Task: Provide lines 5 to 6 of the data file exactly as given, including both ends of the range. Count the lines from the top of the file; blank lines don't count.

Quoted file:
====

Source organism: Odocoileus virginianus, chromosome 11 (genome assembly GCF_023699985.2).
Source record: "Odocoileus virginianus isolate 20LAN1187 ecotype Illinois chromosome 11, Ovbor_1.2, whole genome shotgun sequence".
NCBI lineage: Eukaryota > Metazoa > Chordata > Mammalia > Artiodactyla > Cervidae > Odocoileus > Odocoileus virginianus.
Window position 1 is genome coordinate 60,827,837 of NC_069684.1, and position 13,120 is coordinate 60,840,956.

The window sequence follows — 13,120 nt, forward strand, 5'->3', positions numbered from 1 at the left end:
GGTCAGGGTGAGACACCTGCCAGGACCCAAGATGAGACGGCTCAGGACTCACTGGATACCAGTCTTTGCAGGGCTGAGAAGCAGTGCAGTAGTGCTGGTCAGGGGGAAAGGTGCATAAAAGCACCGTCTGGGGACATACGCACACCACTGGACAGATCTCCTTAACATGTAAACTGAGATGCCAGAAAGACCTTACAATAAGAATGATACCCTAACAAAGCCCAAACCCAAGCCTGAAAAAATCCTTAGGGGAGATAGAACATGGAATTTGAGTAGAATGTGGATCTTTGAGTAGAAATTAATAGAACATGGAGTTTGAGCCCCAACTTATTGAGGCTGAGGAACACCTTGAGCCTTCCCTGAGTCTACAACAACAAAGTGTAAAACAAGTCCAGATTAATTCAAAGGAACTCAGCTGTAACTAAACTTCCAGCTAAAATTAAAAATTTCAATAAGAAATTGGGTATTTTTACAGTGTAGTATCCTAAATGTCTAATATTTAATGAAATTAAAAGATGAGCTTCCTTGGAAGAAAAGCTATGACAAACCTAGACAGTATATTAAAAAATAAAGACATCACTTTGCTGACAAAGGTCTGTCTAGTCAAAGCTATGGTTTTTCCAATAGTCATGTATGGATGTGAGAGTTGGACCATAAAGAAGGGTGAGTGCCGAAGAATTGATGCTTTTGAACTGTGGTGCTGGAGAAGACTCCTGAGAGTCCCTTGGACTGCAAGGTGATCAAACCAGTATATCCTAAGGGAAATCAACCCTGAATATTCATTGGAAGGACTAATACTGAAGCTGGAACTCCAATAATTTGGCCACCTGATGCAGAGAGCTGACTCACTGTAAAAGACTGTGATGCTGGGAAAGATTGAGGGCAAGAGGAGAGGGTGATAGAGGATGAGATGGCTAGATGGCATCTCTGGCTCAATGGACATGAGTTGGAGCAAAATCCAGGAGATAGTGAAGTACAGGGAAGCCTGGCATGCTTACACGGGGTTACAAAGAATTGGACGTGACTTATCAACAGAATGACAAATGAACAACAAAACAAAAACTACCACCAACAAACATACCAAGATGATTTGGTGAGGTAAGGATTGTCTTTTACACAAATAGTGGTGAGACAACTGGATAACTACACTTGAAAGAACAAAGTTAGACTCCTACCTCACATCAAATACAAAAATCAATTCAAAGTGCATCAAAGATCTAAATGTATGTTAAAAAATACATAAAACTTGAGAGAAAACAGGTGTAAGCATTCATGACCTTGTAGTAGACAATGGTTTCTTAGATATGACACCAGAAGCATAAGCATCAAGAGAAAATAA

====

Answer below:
The window sequence follows — 13,120 nt, forward strand, 5'->3', positions numbered from 1 at the left end:
GGTCAGGGTGAGACACCTGCCAGGACCCAAGATGAGACGGCTCAGGACTCACTGGATACCAGTCTTTGCAGGGCTGAGAAGCAGTGCAGTAGTGCTGGTCAGGGGGAAAGGTGCATAAAAGCACCGTCTGGGGACATACGCACACCACTGGACAGATCTCCTTAACATGTAAACTGAGATGCCAGAAAGACCTTACAATAAGAATGATACCCTAACAAAGCCCAAACCCAAGCCTGAAAAAATCCTTAGGGGAGATAGAACATGGAATTTGAGTAGAATGTGGATCTTTGAGTAGAAATTAATAGAACATGGAGTTTGAGCCCCAACTTATTGAGGCTGAGGAACACCTTGAGCCTTCCCTGAGTCTACAACAACAAAGTGTAAAACAAGTCCAGATTAATTCAAAGGAACTCAGCTGTAACTAAACTTCCAGCTAAAATTAAAAATTTCAATAAGAAATTGGGTATTTTTACAGTGTAGTATCCTAAATGTCTAATATTTAATGAAATTAAAAGATGAGCTTCCTTGGAAGAAAAGCTATGACAAACCTAGACAGTATATTAAAAAATAAAGACATCACTTTGCTGACAAAGGTCTGTCTAGTCAAAGCTATGGTTTTTCCAATAGTCATGTATGGATGTGAGAGTTGGACCATAAAGAAGGGTGAGTGCCGAAGAATTGATGCTTTTGAACTGTGGTGCTGGAGAAGACTCCTGAGAGTCCCTTGGACTGCAAGGTGATCAAACCAGTATATCCTAAGGGAAATCAACCCTGAATATTCATTGGAAGGACTAATACTGAAGCTGGAACTCCAATAATTTGGCCACCTGATGCAGAGAGCTGACTCACTGTAAAAGACTGTGATGCTGGGAAAGATTGAGGGCAAGAGGAGAGGGTGATAGAGGATGAGATGGCTAGATGGCATCTCTGGCTCAATGGACATGAGTTGGAGCAAAATCCAGGAGATAGTGAAGTACAGGGAAGCCTGGCATGCTTACACGGGGTTACAAAGAATTGGACGTGACTTATCAACAGAATGACAAATGAACAACAAAACAAAAACTACCACCAACAAACATACCAAGATGATTTGGTGAGGTAAGGATTGTCTTTTACACAAATAGTGGTGAGACAACTGGATAACTACACTTGAAAGAACAAAGTTAGACTCCTACCTCACATCAAATACAAAAATCAATTCAAAGTGCATCAAAGATCTAAATGTATGTTAAAAAATACATAAAACTTGAGAGAAAACAGGTGTAAGCATTCATGACCTTGTAGTAGACAATGGTTTCTTAGATATGACACCAGAAGCATAAGCATCAAGAGAAAATAA